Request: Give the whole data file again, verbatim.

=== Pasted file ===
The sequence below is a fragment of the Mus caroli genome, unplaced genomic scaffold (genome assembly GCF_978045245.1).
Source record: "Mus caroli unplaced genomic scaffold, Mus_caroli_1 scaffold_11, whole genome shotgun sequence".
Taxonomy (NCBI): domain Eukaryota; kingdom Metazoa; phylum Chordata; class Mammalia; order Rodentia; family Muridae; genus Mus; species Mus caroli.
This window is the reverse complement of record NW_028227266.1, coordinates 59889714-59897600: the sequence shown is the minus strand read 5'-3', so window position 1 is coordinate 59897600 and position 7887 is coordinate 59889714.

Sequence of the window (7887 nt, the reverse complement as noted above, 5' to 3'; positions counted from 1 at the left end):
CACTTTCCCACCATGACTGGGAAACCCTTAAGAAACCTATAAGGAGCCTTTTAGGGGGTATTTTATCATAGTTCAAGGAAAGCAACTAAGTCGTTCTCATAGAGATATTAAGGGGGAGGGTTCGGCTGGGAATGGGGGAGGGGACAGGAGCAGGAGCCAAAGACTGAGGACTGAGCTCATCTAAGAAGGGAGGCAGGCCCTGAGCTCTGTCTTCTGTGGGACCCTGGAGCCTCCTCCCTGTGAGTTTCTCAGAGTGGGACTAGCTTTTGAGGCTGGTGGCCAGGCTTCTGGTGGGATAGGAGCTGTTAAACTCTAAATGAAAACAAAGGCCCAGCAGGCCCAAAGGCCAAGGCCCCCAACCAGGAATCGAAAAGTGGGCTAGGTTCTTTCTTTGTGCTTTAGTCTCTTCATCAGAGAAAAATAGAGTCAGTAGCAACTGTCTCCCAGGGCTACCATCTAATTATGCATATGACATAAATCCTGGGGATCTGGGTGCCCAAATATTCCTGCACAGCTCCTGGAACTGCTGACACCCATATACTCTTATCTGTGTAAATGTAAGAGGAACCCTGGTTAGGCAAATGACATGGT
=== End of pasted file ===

The sequence below is a fragment of the Mus caroli genome, unplaced genomic scaffold (genome assembly GCF_978045245.1).
Source record: "Mus caroli unplaced genomic scaffold, Mus_caroli_1 scaffold_11, whole genome shotgun sequence".
Taxonomy (NCBI): domain Eukaryota; kingdom Metazoa; phylum Chordata; class Mammalia; order Rodentia; family Muridae; genus Mus; species Mus caroli.
This window is the reverse complement of record NW_028227266.1, coordinates 59889714-59897600: the sequence shown is the minus strand read 5'-3', so window position 1 is coordinate 59897600 and position 7887 is coordinate 59889714.

Sequence of the window (7887 nt, the reverse complement as noted above, 5' to 3'; positions counted from 1 at the left end):
CACTTTCCCACCATGACTGGGAAACCCTTAAGAAACCTATAAGGAGCCTTTTAGGGGGTATTTTATCATAGTTCAAGGAAAGCAACTAAGTCGTTCTCATAGAGATATTAAGGGGGAGGGTTCGGCTGGGAATGGGGGAGGGGACAGGAGCAGGAGCCAAAGACTGAGGACTGAGCTCATCTAAGAAGGGAGGCAGGCCCTGAGCTCTGTCTTCTGTGGGACCCTGGAGCCTCCTCCCTGTGAGTTTCTCAGAGTGGGACTAGCTTTTGAGGCTGGTGGCCAGGCTTCTGGTGGGATAGGAGCTGTTAAACTCTAAATGAAAACAAAGGCCCAGCAGGCCCAAAGGCCAAGGCCCCCAACCAGGAATCGAAAAGTGGGCTAGGTTCTTTCTTTGTGCTTTAGTCTCTTCATCAGAGAAAAATAGAGTCAGTAGCAACTGTCTCCCAGGGCTACCATCTAATTATGCATATGACATAAATCCTGGGGATCTGGGTGCCCAAATATTCCTGCACAGCTCCTGGAACTGCTGACACCCATATACTCTTATCTGTGTAAATGTAAGAGGAACCCTGGTTAGGCAAATGACATGGT